“I’m like a drug pusher,” jokes Dangcil. “It’s like ‘what? You’ve never done an escape room? Let’s go do one right now.’”
Instantly hooked at a company event less than a year ago, Dangcil has already completed 96 rooms, but he says his fervor pales in comparison to his girlfriend’s, who got addicted after he exposed her to his new hobby. He recalls a time when, after an exhausting full day spent at the Orange County Fair, she was jonesing to squeeze some rooms in along the drive home.
“She was like, ‘there are rooms available right now,’” says Dangcil “’We can fit in a few before heading back. If we hustle, we can get there in the next ten minutes.’”
Some enthusiasts, like Edwin Tactay in San Diego, fell so hard for these puzzles that it changed the course of their lives. After being introduced to the rooms with a three-in-a-row blitz, Tactay picked up a part time job as an escape room "game master"—the person who explains rules, offers hints, and monitors the progress of customers. He performed this role at a few locations before he was enlisted by another escape room company to help design a new room and its puzzles. He soon became an in-demand consultant for escape room builders across the SoCal region. Eventually, an investor approached him with the opportunity to open and design a room of his very own, so Tactay quit his day job as a creative director at an apparel website to work on escape rooms full-time.
"I’m not a great business person with all the taxes and forms and everything," Tactay tells me over the phone. "But I love puzzles and building the game, so that’s why I decided to go for it." Like Bon, he estimates he’s spent “at least $20,000” on the hobby, even with many other room owners comping him games.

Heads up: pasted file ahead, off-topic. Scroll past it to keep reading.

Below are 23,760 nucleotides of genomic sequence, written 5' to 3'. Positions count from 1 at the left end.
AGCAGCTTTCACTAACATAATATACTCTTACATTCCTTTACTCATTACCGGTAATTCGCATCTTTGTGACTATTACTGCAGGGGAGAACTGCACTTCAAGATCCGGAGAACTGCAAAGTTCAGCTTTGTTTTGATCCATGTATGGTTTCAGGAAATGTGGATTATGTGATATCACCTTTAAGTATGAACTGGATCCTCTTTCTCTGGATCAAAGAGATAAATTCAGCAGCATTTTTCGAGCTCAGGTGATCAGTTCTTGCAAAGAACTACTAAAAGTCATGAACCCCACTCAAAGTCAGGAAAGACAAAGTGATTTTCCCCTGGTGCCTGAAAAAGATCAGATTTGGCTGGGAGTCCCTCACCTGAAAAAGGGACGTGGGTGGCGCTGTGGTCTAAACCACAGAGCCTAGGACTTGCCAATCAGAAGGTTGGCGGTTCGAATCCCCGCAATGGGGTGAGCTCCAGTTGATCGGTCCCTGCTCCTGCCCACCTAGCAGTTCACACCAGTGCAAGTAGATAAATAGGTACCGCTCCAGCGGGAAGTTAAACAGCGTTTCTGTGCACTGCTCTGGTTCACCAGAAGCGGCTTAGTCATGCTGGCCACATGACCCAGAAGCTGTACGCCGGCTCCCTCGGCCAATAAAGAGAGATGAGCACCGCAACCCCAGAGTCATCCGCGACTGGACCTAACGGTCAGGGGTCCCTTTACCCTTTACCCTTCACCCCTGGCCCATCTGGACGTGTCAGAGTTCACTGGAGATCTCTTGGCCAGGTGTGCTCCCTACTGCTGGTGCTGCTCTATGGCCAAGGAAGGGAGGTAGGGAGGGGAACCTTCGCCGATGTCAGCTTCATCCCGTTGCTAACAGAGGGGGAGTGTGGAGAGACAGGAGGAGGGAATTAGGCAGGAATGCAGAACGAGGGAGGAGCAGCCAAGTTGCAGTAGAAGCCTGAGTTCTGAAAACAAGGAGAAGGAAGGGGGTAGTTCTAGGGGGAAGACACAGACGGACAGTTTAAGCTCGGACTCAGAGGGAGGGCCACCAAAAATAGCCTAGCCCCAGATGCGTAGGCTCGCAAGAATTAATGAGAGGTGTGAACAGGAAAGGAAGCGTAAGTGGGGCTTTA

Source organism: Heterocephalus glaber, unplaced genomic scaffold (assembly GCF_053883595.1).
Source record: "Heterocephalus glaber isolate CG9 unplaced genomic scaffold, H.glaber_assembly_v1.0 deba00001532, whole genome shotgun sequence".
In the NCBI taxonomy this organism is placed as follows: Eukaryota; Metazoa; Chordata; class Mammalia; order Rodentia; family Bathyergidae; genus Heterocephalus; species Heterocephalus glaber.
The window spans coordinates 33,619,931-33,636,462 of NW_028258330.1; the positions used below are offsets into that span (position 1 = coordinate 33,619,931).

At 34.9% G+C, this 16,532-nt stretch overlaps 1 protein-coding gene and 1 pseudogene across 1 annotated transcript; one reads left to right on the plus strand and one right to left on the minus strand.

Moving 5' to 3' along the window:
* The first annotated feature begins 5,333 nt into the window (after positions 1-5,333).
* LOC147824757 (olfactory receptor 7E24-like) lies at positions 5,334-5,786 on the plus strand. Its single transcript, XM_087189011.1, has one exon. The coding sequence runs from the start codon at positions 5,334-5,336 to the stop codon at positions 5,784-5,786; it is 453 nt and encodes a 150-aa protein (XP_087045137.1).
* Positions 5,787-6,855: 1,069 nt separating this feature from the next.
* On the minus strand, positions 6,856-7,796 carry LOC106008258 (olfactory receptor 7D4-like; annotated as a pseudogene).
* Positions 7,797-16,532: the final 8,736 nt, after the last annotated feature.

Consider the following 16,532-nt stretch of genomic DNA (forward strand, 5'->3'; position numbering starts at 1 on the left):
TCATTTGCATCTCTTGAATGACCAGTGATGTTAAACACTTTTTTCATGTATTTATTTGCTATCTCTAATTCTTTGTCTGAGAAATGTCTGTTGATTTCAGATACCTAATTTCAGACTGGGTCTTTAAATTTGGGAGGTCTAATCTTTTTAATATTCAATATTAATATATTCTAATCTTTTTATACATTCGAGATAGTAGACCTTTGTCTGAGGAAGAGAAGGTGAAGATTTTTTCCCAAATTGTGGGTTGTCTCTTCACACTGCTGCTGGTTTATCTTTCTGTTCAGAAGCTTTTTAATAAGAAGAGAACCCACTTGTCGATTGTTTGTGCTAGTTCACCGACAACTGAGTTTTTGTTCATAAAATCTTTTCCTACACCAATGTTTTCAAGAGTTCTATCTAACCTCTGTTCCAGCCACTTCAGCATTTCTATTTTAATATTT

If there’s a Mecca for escape room enthusiasts, it’s 13th Gate in Baton Rouge, Louisiana. The community reverentially compares the location’s production values to that of Disneyland, and Escape Authority was compelled to provisionally modify its five-key rating system with a 6th and then 7th key just to give its rooms—one spanning 3,300 square feet—their due praise.
Tactay tells me that he’s celebrating his 40th birthday by flying out there with some fellow enthusiasts to hit all five of their rooms in a day. Those room bookings alone cost him $700. Dangcil remarks that his girlfriend never had any interest in traveling to New Orleans, but after learning of 13th Gate, a mere 90-minute drive away, she planned the four-day birthday trip to the city with 11 escape rooms on the itinerary.
It's not all sweetheart getaways for this culture, however. Every so often, a bit of drama creeps into the online escape room community where these folks swap suggestions for new rooms to try and grouse about bad puzzles. The biggest taboo is for an owner to promote their own room without divulging their connection to it. But by and large, it’s an exceedingly positive place where these fiends can geek out together, and every enthusiast I spoke to seemed thrilled to not only have found a new passion, but a group of like-minded people that share it.
“I didn’t think I’d ever be into something so much as I am escape rooms,” Bon gushes. “Now everyone knows me as Escape Room Girl. The first thing [friends and family] ask me now when they see me is: ‘What number are you at?’”